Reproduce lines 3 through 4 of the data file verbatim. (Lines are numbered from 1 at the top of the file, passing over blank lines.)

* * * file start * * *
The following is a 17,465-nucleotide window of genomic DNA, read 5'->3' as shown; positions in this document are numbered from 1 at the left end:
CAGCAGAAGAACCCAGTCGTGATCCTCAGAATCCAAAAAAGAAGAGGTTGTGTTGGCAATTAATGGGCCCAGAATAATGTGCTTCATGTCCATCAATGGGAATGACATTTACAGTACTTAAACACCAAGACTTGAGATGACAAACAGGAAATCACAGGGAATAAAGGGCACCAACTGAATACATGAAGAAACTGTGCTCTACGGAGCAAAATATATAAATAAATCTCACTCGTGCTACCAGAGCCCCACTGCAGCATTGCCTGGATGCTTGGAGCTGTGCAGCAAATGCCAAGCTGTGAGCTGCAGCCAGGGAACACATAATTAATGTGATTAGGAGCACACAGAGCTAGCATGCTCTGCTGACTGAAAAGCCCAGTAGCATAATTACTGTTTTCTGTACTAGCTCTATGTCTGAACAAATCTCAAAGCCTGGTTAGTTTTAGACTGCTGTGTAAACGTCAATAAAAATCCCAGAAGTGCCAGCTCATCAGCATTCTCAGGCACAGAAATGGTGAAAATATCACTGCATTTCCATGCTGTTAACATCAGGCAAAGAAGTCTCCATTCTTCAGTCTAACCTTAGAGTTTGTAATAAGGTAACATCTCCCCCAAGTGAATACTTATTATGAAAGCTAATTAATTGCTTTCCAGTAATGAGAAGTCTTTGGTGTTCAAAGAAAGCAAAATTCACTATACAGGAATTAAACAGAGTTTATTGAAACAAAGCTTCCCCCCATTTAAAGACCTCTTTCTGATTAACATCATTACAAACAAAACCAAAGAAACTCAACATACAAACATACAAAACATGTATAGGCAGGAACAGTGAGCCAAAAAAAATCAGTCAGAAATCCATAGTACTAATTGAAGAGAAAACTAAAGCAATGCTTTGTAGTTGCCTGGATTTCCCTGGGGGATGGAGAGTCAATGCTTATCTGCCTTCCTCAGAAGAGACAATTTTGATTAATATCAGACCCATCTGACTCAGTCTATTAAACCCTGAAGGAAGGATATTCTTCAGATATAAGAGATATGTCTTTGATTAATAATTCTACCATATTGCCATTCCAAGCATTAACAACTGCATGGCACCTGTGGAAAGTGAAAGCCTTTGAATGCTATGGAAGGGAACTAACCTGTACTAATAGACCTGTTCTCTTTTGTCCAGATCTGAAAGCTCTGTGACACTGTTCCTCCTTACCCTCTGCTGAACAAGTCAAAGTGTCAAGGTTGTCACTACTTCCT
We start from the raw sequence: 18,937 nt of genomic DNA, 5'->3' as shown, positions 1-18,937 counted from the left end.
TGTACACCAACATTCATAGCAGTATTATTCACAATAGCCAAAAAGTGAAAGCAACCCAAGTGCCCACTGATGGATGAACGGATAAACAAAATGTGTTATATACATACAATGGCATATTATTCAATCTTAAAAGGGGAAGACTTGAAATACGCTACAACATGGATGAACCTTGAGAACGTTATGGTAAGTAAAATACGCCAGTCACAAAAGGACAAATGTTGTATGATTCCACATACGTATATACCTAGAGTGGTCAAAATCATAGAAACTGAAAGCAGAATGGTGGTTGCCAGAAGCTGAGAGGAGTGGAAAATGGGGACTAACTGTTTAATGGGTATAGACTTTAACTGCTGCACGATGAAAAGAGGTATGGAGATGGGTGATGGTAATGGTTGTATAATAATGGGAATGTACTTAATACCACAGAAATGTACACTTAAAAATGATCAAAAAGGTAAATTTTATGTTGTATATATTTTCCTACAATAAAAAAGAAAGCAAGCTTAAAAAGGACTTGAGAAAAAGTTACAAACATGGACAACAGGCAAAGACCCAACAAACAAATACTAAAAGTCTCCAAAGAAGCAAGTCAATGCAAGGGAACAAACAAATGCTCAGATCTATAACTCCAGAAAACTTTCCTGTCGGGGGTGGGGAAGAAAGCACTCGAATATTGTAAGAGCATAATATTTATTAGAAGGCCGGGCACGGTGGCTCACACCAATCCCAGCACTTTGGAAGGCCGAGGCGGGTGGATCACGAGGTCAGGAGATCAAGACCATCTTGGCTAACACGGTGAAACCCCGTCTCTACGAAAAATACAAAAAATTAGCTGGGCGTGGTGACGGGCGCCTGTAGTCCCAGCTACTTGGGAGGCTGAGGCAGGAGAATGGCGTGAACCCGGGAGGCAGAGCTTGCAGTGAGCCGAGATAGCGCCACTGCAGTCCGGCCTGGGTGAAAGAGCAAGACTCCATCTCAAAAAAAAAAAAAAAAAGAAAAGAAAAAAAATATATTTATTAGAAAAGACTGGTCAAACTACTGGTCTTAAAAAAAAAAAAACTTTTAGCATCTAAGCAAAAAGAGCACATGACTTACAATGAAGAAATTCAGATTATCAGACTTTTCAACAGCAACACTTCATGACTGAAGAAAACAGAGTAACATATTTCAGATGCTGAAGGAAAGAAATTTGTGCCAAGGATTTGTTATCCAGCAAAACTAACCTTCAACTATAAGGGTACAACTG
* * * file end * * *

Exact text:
We start from the raw sequence: 18,937 nt of genomic DNA, 5'->3' as shown, positions 1-18,937 counted from the left end.
TGTACACCAACATTCATAGCAGTATTATTCACAATAGCCAAAAAGTGAAAGCAACCCAAGTGCCCACTGATGGATGAACGGATAAACAAAATGTGTTATATACATACAATGGCATATTATTCAATCTTAAAAGGGGAAGACTTGAAATACGCTACAACATGGATGAACCTTGAGAACGTTATGGTAAGTAAAATACGCCAGTCACAAAAGGACAAATGTTGTATGATTCCACATACGTATATACCTAGAGTGGTCAAAATCATAGAAACTGAAAGCAGAATGGTGGTTGCCAGAAGCTGAGAGGAGTGGAAAATGGGGACTAACTGTTTAATGGGTATAGACTTTAACTGCTGCACGATGAAAAGAGGTATGGAGATGGGTGATGGTAATGGTTGTATAATAATGGGAATGTACTTAATACCACAGAAATGTACACTTAAAAATGATCAAAAAGGTAAATTTTATGTTGTATATATTTTCCTACAATAAAAAAGAAAGCAAGCTTAAAAAGGACTTGAGAAAAAGTTACAAACATGGACAACAGGCAAAGACCCAACAAACAAATACTAAAAGTCTCCAAAGAAGCAAGTCAATGCAAGGGAACAAACAAATGCTCAGATCTATAACTCCAGAAAACTTTCCTGTCGGGGGTGGGGAAGAAAGCACTCGAATATTGTAAGAGCATAATATTTATTAGAAGGCCGGGCACGGTGGCTCACACCAATCCCAGCACTTTGGAAGGCCGAGGCGGGTGGATCACGAGGTCAGGAGATCAAGACCATCTTGGCTAACACGGTGAAACCCCGTCTCTACGAAAAATACAAAAAATTAGCTGGGCGTGGTGACGGGCGCCTGTAGTCCCAGCTACTTGGGAGGCTGAGGCAGGAGAATGGCGTGAACCCGGGAGGCAGAGCTTGCAGTGAGCCGAGATAGCGCCACTGCAGTCCGGCCTGGGTGAAAGAGCAAGACTCCATCTCAAAAAAAAAAAAAAAAAGAAAAGAAAAAAAATATATTTATTAGAAAAGACTGGTCAAACTACTGGTCTTAAAAAAAAAAAAACTTTTAGCATCTAAGCAAAAAGAGCACATGACTTACAATGAAGAAATTCAGATTATCAGACTTTTCAACAGCAACACTTCATGACTGAAGAAAACAGAGTAACATATTTCAGATGCTGAAGGAAAGAAATTTGTGCCAAGGATTTGTTATCCAGCAAAACTAACCTTCAACTATAAGGGTACAACTG